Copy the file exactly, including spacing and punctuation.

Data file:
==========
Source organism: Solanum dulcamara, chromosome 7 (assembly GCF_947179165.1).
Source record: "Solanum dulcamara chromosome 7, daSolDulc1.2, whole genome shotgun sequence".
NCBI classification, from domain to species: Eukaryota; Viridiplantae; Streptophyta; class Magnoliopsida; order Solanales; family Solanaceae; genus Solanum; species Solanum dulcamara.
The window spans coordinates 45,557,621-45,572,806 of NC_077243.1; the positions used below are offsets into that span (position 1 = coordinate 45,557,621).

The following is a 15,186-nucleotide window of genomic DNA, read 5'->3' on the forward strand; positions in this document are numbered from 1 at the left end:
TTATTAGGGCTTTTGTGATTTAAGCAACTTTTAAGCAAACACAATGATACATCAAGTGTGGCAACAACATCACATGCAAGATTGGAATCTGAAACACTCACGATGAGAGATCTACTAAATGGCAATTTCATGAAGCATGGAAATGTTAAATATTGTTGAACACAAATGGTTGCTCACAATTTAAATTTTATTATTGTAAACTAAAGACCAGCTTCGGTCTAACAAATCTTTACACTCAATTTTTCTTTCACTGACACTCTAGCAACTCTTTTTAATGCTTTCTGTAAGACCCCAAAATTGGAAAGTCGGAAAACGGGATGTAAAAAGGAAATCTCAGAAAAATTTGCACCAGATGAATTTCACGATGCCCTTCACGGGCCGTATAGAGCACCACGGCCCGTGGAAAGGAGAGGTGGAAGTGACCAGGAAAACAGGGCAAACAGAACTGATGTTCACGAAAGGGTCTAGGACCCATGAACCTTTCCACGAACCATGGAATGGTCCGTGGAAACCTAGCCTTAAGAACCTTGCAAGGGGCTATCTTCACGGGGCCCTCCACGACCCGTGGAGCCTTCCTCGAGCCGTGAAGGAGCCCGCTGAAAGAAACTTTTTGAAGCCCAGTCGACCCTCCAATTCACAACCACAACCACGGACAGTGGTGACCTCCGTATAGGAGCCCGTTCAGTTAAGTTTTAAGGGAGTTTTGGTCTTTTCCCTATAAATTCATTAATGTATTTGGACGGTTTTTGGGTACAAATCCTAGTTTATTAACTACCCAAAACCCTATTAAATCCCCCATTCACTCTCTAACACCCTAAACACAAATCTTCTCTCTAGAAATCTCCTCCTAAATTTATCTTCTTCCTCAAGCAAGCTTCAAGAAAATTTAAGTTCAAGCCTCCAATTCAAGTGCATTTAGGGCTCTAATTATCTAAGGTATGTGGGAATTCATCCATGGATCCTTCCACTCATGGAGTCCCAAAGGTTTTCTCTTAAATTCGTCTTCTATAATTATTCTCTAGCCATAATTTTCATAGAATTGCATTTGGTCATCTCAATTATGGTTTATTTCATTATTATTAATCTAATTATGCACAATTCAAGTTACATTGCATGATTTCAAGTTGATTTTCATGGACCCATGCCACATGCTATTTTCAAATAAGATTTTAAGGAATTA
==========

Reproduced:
Source organism: Solanum dulcamara, chromosome 7 (assembly GCF_947179165.1).
Source record: "Solanum dulcamara chromosome 7, daSolDulc1.2, whole genome shotgun sequence".
NCBI classification, from domain to species: Eukaryota; Viridiplantae; Streptophyta; class Magnoliopsida; order Solanales; family Solanaceae; genus Solanum; species Solanum dulcamara.
The window spans coordinates 45,557,621-45,572,806 of NC_077243.1; the positions used below are offsets into that span (position 1 = coordinate 45,557,621).

The following is a 15,186-nucleotide window of genomic DNA, read 5'->3' on the forward strand; positions in this document are numbered from 1 at the left end:
TTATTAGGGCTTTTGTGATTTAAGCAACTTTTAAGCAAACACAATGATACATCAAGTGTGGCAACAACATCACATGCAAGATTGGAATCTGAAACACTCACGATGAGAGATCTACTAAATGGCAATTTCATGAAGCATGGAAATGTTAAATATTGTTGAACACAAATGGTTGCTCACAATTTAAATTTTATTATTGTAAACTAAAGACCAGCTTCGGTCTAACAAATCTTTACACTCAATTTTTCTTTCACTGACACTCTAGCAACTCTTTTTAATGCTTTCTGTAAGACCCCAAAATTGGAAAGTCGGAAAACGGGATGTAAAAAGGAAATCTCAGAAAAATTTGCACCAGATGAATTTCACGATGCCCTTCACGGGCCGTATAGAGCACCACGGCCCGTGGAAAGGAGAGGTGGAAGTGACCAGGAAAACAGGGCAAACAGAACTGATGTTCACGAAAGGGTCTAGGACCCATGAACCTTTCCACGAACCATGGAATGGTCCGTGGAAACCTAGCCTTAAGAACCTTGCAAGGGGCTATCTTCACGGGGCCCTCCACGACCCGTGGAGCCTTCCTCGAGCCGTGAAGGAGCCCGCTGAAAGAAACTTTTTGAAGCCCAGTCGACCCTCCAATTCACAACCACAACCACGGACAGTGGTGACCTCCGTATAGGAGCCCGTTCAGTTAAGTTTTAAGGGAGTTTTGGTCTTTTCCCTATAAATTCATTAATGTATTTGGACGGTTTTTGGGTACAAATCCTAGTTTATTAACTACCCAAAACCCTATTAAATCCCCCATTCACTCTCTAACACCCTAAACACAAATCTTCTCTCTAGAAATCTCCTCCTAAATTTATCTTCTTCCTCAAGCAAGCTTCAAGAAAATTTAAGTTCAAGCCTCCAATTCAAGTGCATTTAGGGCTCTAATTATCTAAGGTATGTGGGAATTCATCCATGGATCCTTCCACTCATGGAGTCCCAAAGGTTTTCTCTTAAATTCGTCTTCTATAATTATTCTCTAGCCATAATTTTCATAGAATTGCATTTGGTCATCTCAATTATGGTTTATTTCATTATTATTAATCTAATTATGCACAATTCAAGTTACATTGCATGATTTCAAGTTGATTTTCATGGACCCATGCCACATGCTATTTTCAAATAAGATTTTAAGGAATTA